This is a common complaint. Either a heat shield on the exhaust pipe has come loose, or the secondary catalyst has gone south. Either of these will cause a resonant vibration in the exhaust system.

3 - Fuel System

3.1 - FAQ

3.1.1 - What's with the pessimistic gas gauge?

There has been a lot of discussion regarding the pessimistic gas gauge on the early SVX models. The gauge would read empty when in fact it still contained 4-5 gallons of gas. The fact is, the SVX uses a 'saddle' tank, and uses a jet pump (venturi effect) driven by the return fuel from the pressure regulator to transfer gas to the pickup side of the tank. The tank uses two floats, so I surmise that the pickup sensor is off. You'll find that you can run on empty for a long, long time. The car is rated at 17mpg city, and 24 mpg highway, and has an 18.5 gallon tank, so you should be able to easily go 300 miles on a tank. When my car reads empty ('92), I normally can only get about 13 gallons in it. At least I've never run out of gas.

4 - Transmission

4.1 - Specifications

  • 4-speed automatic transmission
  • Microcomputer controller (TCU)
  • Wet Multiplate AWD transfer clutch
  • Lock-up torque converter
  • 2350-2750 RPM stall speed

4.2 - Gear Ratios

  • 1st 2.785
  • 2nd 1.545
  • 3rd 1.000
  • 4th 0.694
  • Reverse 2.272
  • Final 3.545

4.3 - Overview

The 4-EAT transmission is shared with the Legacy, the Nissan Pathfinder, and the Mazda MPV. Although there have been transmission problems, especially with the '92 and '93 model cars. In later years steps were taken to address the problems.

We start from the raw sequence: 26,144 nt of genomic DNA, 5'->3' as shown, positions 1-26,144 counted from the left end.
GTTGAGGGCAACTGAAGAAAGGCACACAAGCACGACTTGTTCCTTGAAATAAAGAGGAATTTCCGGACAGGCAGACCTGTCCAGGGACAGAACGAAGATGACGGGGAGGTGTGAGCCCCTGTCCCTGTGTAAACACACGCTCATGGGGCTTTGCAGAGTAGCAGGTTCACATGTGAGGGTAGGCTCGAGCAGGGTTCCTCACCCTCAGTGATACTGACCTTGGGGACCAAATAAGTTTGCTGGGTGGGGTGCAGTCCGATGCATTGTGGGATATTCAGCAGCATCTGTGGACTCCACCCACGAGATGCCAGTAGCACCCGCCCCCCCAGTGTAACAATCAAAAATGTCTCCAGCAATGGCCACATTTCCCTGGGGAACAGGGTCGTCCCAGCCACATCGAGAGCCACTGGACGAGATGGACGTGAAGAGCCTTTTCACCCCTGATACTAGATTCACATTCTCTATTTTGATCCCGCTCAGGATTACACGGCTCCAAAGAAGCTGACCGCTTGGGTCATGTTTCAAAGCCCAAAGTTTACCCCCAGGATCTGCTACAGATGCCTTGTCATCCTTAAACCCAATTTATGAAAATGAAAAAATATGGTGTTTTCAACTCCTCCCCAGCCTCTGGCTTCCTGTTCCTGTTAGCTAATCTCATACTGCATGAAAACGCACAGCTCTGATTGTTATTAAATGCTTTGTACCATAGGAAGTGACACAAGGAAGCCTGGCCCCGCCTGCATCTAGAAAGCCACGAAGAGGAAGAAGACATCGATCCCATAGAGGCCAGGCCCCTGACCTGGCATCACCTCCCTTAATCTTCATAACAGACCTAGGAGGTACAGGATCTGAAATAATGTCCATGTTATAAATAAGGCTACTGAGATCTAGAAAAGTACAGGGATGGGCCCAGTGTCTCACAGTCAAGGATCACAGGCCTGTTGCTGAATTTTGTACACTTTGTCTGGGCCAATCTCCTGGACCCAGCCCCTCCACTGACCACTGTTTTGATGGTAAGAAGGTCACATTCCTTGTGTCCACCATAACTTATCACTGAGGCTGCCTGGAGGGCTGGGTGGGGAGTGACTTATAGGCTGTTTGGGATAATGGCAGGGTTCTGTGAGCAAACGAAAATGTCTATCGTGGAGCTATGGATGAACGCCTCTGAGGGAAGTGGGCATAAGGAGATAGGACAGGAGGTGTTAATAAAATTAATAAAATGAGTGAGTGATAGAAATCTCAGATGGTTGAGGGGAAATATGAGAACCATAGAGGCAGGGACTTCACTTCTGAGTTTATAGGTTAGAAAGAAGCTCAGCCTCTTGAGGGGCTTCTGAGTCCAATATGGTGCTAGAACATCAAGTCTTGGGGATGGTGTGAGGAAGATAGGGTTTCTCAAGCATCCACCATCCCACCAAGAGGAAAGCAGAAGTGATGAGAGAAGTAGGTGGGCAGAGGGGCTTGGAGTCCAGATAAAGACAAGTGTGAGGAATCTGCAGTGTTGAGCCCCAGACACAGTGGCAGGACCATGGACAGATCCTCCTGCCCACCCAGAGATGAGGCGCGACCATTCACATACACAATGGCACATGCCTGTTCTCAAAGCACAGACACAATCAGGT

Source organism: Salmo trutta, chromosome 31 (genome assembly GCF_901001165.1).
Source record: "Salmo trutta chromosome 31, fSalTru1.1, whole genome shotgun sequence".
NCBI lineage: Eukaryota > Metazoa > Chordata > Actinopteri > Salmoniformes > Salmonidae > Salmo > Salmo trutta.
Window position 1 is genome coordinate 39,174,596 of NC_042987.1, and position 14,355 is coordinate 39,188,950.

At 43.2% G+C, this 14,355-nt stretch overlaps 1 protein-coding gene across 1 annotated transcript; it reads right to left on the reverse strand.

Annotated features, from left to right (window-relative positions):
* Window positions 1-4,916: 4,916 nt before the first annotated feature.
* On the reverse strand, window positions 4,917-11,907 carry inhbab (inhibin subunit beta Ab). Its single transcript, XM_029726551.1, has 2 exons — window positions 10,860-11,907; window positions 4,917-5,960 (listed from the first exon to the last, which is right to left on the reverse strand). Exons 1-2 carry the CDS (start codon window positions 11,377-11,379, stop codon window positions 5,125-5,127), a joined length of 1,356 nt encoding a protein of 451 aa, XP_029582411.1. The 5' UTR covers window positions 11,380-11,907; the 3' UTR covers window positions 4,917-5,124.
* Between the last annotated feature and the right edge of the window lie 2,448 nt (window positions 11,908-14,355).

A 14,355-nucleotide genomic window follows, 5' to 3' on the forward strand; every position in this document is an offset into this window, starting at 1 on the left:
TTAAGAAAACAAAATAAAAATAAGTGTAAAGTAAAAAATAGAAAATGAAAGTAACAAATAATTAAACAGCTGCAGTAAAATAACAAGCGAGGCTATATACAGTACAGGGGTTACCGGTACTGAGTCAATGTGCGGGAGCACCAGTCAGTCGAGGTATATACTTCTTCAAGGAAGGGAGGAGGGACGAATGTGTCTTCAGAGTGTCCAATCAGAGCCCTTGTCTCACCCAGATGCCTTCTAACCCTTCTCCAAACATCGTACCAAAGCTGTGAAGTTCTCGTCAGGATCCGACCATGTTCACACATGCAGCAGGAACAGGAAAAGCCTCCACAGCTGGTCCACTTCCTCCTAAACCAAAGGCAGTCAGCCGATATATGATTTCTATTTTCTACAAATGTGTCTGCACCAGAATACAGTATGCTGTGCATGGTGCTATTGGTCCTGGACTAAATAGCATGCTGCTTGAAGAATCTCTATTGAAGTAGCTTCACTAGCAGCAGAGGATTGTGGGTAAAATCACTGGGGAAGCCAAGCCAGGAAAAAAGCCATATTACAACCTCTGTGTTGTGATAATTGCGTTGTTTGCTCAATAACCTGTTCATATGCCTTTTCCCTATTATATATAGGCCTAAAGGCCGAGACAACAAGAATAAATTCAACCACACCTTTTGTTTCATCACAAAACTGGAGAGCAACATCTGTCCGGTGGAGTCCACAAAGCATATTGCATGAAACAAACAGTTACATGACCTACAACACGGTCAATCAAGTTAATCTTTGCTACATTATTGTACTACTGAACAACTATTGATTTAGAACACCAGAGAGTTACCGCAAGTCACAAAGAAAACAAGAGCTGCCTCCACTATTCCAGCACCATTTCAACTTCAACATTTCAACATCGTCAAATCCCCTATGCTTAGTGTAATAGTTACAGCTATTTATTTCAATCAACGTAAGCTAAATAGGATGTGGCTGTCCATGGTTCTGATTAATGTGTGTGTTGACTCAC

The transmission itself is not 'weak' as some people think. I have never heard of one grenading. It is not that the transmission cannot handle the torque output of the engine. The reality is that this is a well-designed transmission. It does, however suffer from two problems. The first is heat. The radiator based transmission cooler is insufficient to keep the fluid temperature down in hotter climates. In addition to the normal 4-speed automatic internal parts, this tranny also contains an AWD transfer clutch, a front differential and the equivalent of two mainshafts. All of these are sources of additional heat that would not be found in a two-wheel drive automatic. The heat situation is also made worse by the extremely high overdrive. This places additional side loads on the bearings and generates more heat.

The second problem lies with the oil passages throughout the transmission. These are small and easily clogged. As the transmission parts wear, the debris is circulated through the transmission, plugging up the passages. The resulting reduced fluid circulation exacerbates the heat and the wear. This cycle soon destroys the transmission.